2. And yes, we know Abul Hasan has scored a hundred against the Windies, batting at 10. Our take on that is that he’d faced all of 235 deliveries in first-class cricket before today, so nobody had much of an idea how well he could bat. Still pretty amazing though. Good on him.

  3. “They know it’s going to be maths, but it’s not until after the first test/Test that it becomes apparent whether they are to be tested on trigonometry, algebra or statistics.”

    Excellent use of test/Test KC. In this case the England batsmen knew the test would be on calculus, but were provided only first grade arithmetic books for preparation. And apart from a couple of guys the rest still think they are taking an arithmetic test.

  4. All this waiting may be good for you … I’m just happy there are another two games to watch while we wait. Besides, who needs to watch for answers to the faults of the previous match, when you can watch a number 10 make a hundred. On debut.
    I’d like to see that happen in a t20.

  5. It’s a scientific fact that everyone involved in marketing is a cretin. At the heart of marketing is the principle that the product being sold is the single most important thing in your entire existence. This toothpaste, this washing powder, this sport… whatever it might be is the only thing that matters in the whole world. They can’t accept that what they offer, especially in the case of sport, is the icing, not the cake. Icing is fine, it adds to the cake experience. More icing makes a cake worse, not better. 100% icing is horrific.

    (Substitute your own metaphor in there, KC – the rest of the world likes cake enough to understand.)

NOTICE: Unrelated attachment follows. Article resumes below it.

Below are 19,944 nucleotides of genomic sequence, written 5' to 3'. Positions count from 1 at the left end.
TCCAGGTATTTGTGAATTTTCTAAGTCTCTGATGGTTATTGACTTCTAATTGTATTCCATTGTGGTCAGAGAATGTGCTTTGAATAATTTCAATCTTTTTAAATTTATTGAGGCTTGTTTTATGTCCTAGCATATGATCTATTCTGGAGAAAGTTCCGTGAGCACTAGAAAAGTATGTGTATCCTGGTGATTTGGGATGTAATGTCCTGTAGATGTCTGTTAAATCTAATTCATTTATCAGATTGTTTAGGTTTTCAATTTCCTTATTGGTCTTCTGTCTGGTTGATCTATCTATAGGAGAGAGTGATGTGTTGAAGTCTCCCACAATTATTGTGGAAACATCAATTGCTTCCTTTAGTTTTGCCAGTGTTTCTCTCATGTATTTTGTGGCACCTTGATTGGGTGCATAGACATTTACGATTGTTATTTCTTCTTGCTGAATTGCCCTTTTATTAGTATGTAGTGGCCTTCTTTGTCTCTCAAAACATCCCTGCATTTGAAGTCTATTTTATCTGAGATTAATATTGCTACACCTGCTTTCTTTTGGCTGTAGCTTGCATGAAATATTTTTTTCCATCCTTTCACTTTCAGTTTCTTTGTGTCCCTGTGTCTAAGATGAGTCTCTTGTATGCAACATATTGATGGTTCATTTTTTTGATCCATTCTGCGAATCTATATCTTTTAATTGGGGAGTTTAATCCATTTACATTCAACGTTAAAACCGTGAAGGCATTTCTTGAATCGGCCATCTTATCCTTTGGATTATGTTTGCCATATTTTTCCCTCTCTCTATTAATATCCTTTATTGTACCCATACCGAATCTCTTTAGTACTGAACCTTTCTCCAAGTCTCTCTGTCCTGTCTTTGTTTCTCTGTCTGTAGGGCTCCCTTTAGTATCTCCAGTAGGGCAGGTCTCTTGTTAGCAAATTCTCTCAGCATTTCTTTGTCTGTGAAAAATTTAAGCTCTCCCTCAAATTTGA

It’s a scientific fact that this comes about because everyone involved in marketing was bullied as a teenager for having a personal hygiene problem. They are seeking to take their revenge on the world by making us hate everything we once enjoyed.

    So to answer the question, what happens between test matches is life, love, seeing friends, watching a film, eating a nice meal or two, sharing a joke, some drinking, and occasional sex (although this has a better chance if we were discussing the gap between series). I don’t want these things replacing with cricket. I want all these things and cricket.

  6. There were fifty six comments on your last piece and twenty three on the one before that. This worries me, and I miss the days when reactions here ranged from measured indifference to abject apathy. Are you becoming more mainstream? Because having no opinion of my own, I like hanging out with nonconformists. Mainstream just won’t do.

  7. I don’t mind trigonometry. I hate the wait between tests when we are so beholden to king’s speak, but then he obviously understands marketing better than the administrators.

  8. I don’t mind back-to-back tests per se, but I do mind when they’ve clearly been scheduled just so that a seven-game ODI series can be crammed in afterwards. Especially if that means the fast bowlers all get knackered and broken by the time the third test starts.

    Building up some anticipation before the series is definitely important though. This is one of the (more minor) reasons why the 2005 Ashes was so good – the one-dayers served as a tasty throdkin before the main hotpot.

    As with all successful experiments in cricket, this one seems never to have been repeated.